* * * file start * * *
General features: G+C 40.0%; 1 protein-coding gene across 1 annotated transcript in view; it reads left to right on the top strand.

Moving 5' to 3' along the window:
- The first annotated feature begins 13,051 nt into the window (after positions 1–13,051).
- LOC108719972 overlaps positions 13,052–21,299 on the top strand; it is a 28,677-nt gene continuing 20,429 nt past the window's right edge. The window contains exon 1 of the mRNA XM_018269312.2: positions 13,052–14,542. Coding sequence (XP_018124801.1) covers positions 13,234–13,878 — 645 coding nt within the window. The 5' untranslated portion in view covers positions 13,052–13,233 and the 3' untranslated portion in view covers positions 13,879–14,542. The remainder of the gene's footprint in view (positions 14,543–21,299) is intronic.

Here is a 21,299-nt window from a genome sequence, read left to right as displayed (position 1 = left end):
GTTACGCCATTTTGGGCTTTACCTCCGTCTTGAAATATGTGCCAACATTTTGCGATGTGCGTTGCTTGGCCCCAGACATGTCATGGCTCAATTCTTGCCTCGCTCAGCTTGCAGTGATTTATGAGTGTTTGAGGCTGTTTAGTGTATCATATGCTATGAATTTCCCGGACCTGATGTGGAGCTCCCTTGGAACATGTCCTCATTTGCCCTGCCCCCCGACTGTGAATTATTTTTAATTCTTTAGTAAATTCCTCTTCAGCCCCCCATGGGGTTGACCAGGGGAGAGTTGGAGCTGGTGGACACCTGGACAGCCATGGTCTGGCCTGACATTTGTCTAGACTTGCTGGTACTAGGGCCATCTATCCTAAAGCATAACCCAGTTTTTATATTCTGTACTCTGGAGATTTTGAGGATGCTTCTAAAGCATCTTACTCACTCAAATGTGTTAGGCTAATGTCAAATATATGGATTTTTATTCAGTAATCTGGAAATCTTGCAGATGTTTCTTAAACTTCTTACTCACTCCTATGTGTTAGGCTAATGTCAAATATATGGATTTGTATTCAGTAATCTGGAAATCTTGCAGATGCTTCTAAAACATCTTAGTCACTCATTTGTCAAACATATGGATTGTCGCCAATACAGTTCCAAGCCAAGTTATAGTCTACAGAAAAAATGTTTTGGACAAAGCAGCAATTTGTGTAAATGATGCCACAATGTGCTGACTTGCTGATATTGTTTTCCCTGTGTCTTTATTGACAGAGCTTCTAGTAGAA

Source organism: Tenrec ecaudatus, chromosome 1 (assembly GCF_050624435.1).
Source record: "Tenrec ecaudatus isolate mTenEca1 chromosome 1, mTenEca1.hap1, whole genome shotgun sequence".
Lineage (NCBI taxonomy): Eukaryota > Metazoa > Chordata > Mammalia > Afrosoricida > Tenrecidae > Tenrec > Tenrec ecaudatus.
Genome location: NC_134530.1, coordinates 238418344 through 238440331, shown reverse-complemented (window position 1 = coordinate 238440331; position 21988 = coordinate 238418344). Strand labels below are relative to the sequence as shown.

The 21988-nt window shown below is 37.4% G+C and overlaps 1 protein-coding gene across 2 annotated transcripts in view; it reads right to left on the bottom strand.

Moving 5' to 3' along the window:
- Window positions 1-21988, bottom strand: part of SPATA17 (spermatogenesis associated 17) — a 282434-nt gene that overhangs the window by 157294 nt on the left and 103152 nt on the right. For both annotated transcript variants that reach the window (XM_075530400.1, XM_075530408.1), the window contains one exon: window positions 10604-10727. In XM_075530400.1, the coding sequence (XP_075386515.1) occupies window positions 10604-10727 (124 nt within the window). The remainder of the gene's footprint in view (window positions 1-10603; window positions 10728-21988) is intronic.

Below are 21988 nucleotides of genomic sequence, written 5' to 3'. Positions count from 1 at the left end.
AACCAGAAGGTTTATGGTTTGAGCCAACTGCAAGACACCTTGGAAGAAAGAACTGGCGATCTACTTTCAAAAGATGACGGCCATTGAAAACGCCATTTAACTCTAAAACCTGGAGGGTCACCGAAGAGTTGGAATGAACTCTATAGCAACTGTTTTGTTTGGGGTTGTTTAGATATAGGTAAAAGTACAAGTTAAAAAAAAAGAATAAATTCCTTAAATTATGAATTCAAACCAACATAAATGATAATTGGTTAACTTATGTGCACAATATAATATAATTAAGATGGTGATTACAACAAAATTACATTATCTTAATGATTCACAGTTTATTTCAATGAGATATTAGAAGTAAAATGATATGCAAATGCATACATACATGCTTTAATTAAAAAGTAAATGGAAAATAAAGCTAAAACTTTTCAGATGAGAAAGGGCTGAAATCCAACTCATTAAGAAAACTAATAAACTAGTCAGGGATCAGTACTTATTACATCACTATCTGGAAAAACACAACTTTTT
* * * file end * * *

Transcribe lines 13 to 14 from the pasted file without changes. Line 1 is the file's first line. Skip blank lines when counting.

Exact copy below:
- Window positions 1-21988, bottom strand: part of SPATA17 (spermatogenesis associated 17) — a 282434-nt gene that overhangs the window by 157294 nt on the left and 103152 nt on the right. For both annotated transcript variants that reach the window (XM_075530400.1, XM_075530408.1), the window contains one exon: window positions 10604-10727. In XM_075530400.1, the coding sequence (XP_075386515.1) occupies window positions 10604-10727 (124 nt within the window). The remainder of the gene's footprint in view (window positions 1-10603; window positions 10728-21988) is intronic.

Below are 21988 nucleotides of genomic sequence, written 5' to 3'. Positions count from 1 at the left end.